Monday July 8, 2013

Alden Graves

"It was like you opened Hell’s doors and you had all you could do to run the other way." - a survivor

Nearly three quarters of a century later, if you ask anyone in Hartford with longstanding connections to the area about "the fire," the person will know immediately what you are talking about. No further elaboration is necessary, as if there had only ever been one fire in the city’s long and eventful history.

July 6, 1944 was a sweltering day. By 10 that morning the temperature was already creeping towards the 80s. The prospect of spending the afternoon under a heavy canvas circus tent surrounded by thousands of other perspiring people didn’t appeal to a number of parents who had promised their children a chance to enjoy The Greatest Show On Earth. The heat didn’t bother the kids all that much and a promise was a promise.

Later, a few lucky ones recalled that their parents had remained impervious to their pleas. Money was tight, transportation was unreliable, and it was just too damn hot.

It would be the only matinee in Hartford by the combined Ringling Bros. and Barnum and Bailey Circus. The circus had missed its scheduled first performance on July 5 because the train was late getting into Hartford from Providence. It was wartime and most things took precedence over entertainment events. Manpower was so scarce that circus management gave local boys free passes if they helped with the set-up or distributed promotional leaflets in the community.

The large, rectangular lot off of Barbour Street had once been proposed as the site of a new high school, but the city had given the land to the Public Building Commission after the plans for a school had been changed. The street itself was a mixture of middle-class homes, businesses, and tenements. The circus had located on the same piece of land once every year for a decade, paying the city $500 a day for its usage.

A company that made tombstones was located to the right of the lot’s entrance. Directly behind it, a maroon snow fence enclosed a large victory garden. The western and southern sides of the lot were bordered by woods. The terrain was flat and dusty. The set-up crew could see where neighborhood kids had played baseball in the dry grass.

The cancellation of the matinee on July 5 might have been understandable, but to circus folk -- notoriously superstitious -- missing a performance was the worst kind of bad omen. The evening performance, however, had gone off without any problems.

The matinee on July 6 began a little after 2. It seemed even hotter and muggier under the big top and people waited impatiently. The performance was almost a sell-out, bolstered by those who had planned to attend the cancelled show the day before. There were 5,500 people sitting in the grandstands and another 3,200 in the bleachers for a grand total of approximately 8,700 men, women, and children.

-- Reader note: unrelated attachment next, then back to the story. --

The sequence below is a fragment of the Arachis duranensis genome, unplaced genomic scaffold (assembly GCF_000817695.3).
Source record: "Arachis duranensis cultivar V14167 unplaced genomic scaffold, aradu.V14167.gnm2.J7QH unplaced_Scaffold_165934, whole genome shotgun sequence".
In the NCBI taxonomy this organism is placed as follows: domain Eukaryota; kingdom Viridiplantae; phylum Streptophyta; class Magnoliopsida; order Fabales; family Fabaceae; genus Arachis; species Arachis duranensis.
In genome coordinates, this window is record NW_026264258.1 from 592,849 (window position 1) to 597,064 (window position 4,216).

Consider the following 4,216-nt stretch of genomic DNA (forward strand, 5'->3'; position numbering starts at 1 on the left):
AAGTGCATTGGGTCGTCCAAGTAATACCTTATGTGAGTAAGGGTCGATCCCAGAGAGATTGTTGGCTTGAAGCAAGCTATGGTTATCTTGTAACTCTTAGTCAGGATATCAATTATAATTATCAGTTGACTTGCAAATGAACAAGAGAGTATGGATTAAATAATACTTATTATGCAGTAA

Once it began, the performance went exactly as scheduled. Mary Kovar, in the west cage, and Joseph Welsh in the east cage, had thrilled the crowd with acts that involved lions, bears, panthers, and even Great Danes. The lights dimmed for the Wallendas and their high wire act performed 30 feet above the floor of the tent. As Kovar and Welsh hustled their animals through wire chutes and out of the tent, bandleader Merle Evans struck up a waltz. Herman and Karl Wallenda began to inch bicycles out onto the wire.

It is very rare that anyone sees the beginning of a catastrophic conflagration, although most of the people who survived the circus fire claimed that they did. The exact cause has never been conclusively determined, but it is generally agreed that it began on the sidewall outside the southwest bleachers, near an area that served as the men’s restroom.

It was originally the size of a dime, then a quarter, then a dinner plate and then beyond stopping. It snaked up the wall following the lacing on the tent panels towards a roof that had been waterproofed with a mixture of paraffin diluted with white gasoline.

Some people thought that the first flames were part of the show and some thought -- incredibly -- that someone was playing a practical joke. Others, understanding that there was potential danger, decided to let those in charge deal with it. Surely, they thought, the circus has made provisions for this possibility. (The extent of the circus’ planning for a fire was sloshing around in small water buckets beneath the grandstands.) High above the crowd, the Wallendas knew something was terribly wrong and Merle Evans quickly halted the waltz and instructed the band to strike up "Stars and Stripes Forever." The playing of this particular song was an agreed signal, recognized by all circus personnel, that there was some kind of trouble in the big tent.

Alden Graves is a Banner columnist.